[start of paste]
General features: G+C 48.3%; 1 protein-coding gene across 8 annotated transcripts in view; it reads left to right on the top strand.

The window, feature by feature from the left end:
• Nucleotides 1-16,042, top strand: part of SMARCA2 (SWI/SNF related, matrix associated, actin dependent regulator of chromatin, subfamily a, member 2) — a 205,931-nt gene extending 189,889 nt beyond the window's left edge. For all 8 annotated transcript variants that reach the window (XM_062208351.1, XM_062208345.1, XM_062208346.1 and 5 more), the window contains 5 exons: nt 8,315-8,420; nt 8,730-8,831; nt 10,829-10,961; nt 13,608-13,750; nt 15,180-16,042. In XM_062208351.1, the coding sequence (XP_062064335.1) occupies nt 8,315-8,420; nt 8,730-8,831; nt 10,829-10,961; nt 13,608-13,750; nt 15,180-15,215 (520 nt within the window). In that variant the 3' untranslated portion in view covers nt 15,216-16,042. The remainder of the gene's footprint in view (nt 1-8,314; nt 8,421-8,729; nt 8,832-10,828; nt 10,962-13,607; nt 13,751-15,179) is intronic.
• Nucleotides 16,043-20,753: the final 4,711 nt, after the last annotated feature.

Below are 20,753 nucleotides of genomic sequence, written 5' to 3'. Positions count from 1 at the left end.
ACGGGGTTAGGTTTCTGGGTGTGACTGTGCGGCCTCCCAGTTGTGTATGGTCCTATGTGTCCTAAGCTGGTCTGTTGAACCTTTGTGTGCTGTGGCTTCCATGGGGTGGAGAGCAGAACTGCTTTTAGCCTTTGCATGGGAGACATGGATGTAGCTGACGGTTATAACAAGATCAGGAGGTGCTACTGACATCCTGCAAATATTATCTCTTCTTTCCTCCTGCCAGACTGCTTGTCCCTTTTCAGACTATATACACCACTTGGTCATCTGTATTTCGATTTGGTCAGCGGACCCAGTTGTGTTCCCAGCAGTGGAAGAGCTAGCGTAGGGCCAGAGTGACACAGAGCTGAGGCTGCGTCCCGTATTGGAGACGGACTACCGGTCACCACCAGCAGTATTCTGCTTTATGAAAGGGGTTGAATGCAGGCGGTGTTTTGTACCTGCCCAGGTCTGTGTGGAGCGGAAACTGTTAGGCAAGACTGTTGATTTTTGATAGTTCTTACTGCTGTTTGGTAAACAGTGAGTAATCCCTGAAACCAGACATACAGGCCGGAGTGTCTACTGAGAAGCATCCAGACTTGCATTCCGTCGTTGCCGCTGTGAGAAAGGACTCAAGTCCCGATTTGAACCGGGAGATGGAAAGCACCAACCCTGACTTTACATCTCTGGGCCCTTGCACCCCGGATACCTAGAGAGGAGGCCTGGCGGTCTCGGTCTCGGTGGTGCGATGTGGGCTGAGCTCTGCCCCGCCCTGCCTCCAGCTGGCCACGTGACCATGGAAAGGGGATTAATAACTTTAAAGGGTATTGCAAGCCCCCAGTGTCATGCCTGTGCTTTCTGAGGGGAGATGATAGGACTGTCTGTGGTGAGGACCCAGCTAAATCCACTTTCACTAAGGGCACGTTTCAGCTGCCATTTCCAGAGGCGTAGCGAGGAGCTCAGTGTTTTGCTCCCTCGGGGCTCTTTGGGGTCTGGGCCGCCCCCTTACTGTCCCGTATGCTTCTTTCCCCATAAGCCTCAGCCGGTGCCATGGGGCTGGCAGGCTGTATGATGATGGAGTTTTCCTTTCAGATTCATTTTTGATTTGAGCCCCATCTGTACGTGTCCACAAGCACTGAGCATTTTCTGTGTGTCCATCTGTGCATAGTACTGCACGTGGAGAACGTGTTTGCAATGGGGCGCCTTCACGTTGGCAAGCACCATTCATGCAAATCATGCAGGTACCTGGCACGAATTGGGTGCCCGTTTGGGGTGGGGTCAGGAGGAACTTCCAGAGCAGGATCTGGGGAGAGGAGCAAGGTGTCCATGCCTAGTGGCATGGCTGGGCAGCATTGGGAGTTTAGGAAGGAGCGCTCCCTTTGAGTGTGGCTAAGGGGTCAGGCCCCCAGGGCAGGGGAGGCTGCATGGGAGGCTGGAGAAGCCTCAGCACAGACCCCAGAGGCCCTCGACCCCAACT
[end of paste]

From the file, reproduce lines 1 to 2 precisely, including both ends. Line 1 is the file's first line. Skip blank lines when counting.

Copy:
General features: G+C 48.3%; 1 protein-coding gene across 8 annotated transcripts in view; it reads left to right on the top strand.

The window, feature by feature from the left end: